Change of pace

LSU PG Anthony Hickey

Johnny Jones and several LSU players talk speeding up the game in advance of the 2012-13 season.

When it comes to winning basketball games, like any other sport, there's more than one way to skin a cat.

Teams can rely on size and defense, attempting to win in the halfcourt. They can also run and gun, leaning on skill, speed and athleticism.

During Trent Johnson's four-year tenure at LSU, he clearly preferred the former method. The current TCU coach wanted to play inside-out on offense and bog teams down on the defensive end.

In that slow-it-down style predicated on sticky defense, not too dissimilar from how Tiger football is operating these days, LSU tried to win games in the high fifties and low sixties.

Johnson's 2011-12 team averaged 65.4 points per game. His four LSU teams combined averaged 66.0 points per outing, buoyed by the 74.8 points a night his 2008-09 SEC regular-season championship team posted.

There's been a distinctly different style on display the last 11 seasons in Denton, Texas, where new LSU coach Johnny Jones unleashed a fast-paced, high-scoring attack on the Sun Belt conference.

Jones' 2011-12 UNT team averaged 70.3 points per game. The two seasons before that? The Mean Green averaged 76.2 and 73.8.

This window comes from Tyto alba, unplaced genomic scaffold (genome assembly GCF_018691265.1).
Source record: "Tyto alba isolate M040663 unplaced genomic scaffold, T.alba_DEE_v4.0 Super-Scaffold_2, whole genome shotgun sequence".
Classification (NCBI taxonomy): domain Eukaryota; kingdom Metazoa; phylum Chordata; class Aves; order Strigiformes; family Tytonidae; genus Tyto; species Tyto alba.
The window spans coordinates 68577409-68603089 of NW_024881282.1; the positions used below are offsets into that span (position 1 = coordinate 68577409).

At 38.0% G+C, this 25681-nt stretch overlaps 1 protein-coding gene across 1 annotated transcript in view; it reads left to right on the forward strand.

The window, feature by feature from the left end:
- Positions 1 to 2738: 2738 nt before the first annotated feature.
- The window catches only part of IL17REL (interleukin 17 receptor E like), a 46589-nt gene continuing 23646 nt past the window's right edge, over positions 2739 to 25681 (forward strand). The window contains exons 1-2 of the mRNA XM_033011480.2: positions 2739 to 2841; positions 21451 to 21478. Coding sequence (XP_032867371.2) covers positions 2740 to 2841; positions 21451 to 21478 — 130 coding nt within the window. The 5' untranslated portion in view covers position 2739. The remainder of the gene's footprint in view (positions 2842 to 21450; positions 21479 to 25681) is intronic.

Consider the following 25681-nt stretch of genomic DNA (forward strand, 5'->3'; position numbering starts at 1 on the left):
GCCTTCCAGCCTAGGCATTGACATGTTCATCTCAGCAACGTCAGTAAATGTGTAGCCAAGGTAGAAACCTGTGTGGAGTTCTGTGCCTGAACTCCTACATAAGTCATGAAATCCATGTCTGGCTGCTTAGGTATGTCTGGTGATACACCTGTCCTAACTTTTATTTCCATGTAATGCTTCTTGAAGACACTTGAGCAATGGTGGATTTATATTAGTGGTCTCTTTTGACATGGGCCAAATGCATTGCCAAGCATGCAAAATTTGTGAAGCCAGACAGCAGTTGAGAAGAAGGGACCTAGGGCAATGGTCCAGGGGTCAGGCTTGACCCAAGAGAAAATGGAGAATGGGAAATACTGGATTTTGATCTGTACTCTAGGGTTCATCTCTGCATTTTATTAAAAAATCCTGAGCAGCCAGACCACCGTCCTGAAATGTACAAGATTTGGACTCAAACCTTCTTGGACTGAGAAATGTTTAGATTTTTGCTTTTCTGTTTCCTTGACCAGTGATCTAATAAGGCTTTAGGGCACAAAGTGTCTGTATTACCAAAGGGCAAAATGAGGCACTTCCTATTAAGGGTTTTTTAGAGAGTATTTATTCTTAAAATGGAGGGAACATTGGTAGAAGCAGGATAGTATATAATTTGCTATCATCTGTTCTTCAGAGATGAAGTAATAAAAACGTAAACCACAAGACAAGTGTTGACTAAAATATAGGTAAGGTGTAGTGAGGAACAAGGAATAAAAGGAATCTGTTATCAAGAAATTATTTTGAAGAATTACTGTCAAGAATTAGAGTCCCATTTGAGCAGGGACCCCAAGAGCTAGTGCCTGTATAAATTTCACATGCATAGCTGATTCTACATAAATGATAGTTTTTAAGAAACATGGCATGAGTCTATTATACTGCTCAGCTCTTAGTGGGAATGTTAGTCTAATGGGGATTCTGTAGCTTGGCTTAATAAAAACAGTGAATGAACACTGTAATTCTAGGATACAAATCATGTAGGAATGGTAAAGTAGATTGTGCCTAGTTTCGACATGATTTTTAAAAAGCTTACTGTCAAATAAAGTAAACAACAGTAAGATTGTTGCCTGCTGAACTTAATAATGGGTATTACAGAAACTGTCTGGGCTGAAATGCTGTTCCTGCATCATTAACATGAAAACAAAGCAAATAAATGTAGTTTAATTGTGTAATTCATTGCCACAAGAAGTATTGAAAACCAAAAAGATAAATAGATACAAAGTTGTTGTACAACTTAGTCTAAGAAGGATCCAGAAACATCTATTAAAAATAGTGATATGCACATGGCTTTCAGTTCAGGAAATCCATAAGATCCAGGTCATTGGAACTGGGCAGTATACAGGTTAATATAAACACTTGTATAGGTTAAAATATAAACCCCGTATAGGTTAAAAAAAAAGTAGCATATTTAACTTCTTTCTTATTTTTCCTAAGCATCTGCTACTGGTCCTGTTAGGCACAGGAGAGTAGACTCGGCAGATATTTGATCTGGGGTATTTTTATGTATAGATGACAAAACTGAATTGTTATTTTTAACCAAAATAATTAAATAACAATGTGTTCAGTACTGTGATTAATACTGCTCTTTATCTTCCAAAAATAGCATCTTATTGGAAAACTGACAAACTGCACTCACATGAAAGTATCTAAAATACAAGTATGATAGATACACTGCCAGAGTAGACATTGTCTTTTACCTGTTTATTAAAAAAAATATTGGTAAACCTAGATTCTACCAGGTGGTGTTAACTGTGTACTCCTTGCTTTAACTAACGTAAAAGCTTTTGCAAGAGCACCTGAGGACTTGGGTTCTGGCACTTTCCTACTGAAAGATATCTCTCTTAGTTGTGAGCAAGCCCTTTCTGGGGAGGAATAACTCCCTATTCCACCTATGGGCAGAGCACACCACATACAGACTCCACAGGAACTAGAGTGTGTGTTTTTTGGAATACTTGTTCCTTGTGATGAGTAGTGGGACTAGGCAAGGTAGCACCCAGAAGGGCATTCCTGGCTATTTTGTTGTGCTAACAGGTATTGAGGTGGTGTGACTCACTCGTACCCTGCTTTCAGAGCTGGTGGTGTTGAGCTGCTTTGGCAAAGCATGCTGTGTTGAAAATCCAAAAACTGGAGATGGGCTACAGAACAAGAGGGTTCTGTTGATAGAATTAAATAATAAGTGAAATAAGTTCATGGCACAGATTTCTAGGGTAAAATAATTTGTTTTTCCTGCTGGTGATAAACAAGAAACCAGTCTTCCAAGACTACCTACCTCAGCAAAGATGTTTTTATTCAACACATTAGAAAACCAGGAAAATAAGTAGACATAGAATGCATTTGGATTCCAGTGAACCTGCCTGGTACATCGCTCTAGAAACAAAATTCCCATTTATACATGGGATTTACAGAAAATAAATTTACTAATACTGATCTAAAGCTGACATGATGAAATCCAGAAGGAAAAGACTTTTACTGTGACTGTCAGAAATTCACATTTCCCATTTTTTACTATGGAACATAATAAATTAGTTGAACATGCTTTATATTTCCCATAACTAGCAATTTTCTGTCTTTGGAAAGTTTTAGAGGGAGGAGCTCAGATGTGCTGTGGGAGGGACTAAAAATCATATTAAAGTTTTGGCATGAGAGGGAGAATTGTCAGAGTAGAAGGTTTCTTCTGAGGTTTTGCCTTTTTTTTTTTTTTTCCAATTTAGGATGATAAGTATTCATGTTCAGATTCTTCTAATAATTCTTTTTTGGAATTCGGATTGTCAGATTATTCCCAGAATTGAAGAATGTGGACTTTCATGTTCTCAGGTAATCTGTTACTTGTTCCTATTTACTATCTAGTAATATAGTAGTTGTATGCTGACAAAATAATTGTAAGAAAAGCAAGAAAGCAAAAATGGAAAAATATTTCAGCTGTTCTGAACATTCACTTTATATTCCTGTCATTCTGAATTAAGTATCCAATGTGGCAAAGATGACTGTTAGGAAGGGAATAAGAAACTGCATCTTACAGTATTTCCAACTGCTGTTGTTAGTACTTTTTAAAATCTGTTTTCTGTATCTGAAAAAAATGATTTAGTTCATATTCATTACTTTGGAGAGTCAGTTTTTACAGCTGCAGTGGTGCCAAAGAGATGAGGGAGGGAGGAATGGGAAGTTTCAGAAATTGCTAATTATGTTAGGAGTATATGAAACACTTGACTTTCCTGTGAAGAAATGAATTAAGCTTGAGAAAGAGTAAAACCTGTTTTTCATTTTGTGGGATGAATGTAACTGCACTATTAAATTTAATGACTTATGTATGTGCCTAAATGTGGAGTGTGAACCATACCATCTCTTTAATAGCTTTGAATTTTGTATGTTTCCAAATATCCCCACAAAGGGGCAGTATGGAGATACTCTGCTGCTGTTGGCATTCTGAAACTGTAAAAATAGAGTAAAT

That trend and the style associated with Jones is not lost on the players he inherited at LSU.

"I've got a feeling we're going to be running," senior forward Eddie Ludwig said during Wednesday's Media Day. "I've played against Coach Jones twice now at North Texas, and I know their style of play. I can't imagine him playing any other way."

Sophomore point guard Anthony Hickey, who figures to be the triggerman for Jones' system in Baton Rouge, says fans will see a vastly different approach from this year's Tiger team.

"It's going to be a fast, up-tempo game," explained Hickey. "You'll see the ball go through the net a whole lot more this year."

The shift from Johnson's tendencies to a more wide-open game is due in part to the essence of who Jones is. He is, after all, a former point guard who went by the nickname "Bullet."

"It's just more of my personality in terms of how we like to play and the number of guys and caliber kids that we're trying to recruit," Jones told reporters.

But the need for speed isn't coming to TigerTown just because it's in Jones' DNA. It's also born out of necessity, given the lack of size on this year's squad.

"Unfortunately for us, we're not as big as we would like to be," continued Jones. "But that's not something we have an opportunity to cry about.

"I think, as a basketball coach, you just have to really coach to your strength. I thought Trent did an excellent job when you look at this team last year with what they did defensively, how they held teams to low scoring games in some of the games that they won early on. That's important.

"When I look at the makeup of this team, I think you can devote (to) try to play a little bit faster because of the lack of size inside. We'd love to obviously have Justin Hamilton back here. I've been waiting for him to get down in that post area, but because he's not here, we will choose to play a little bit faster. I think a lot to sprint-to-screen action and getting in gaps will help us."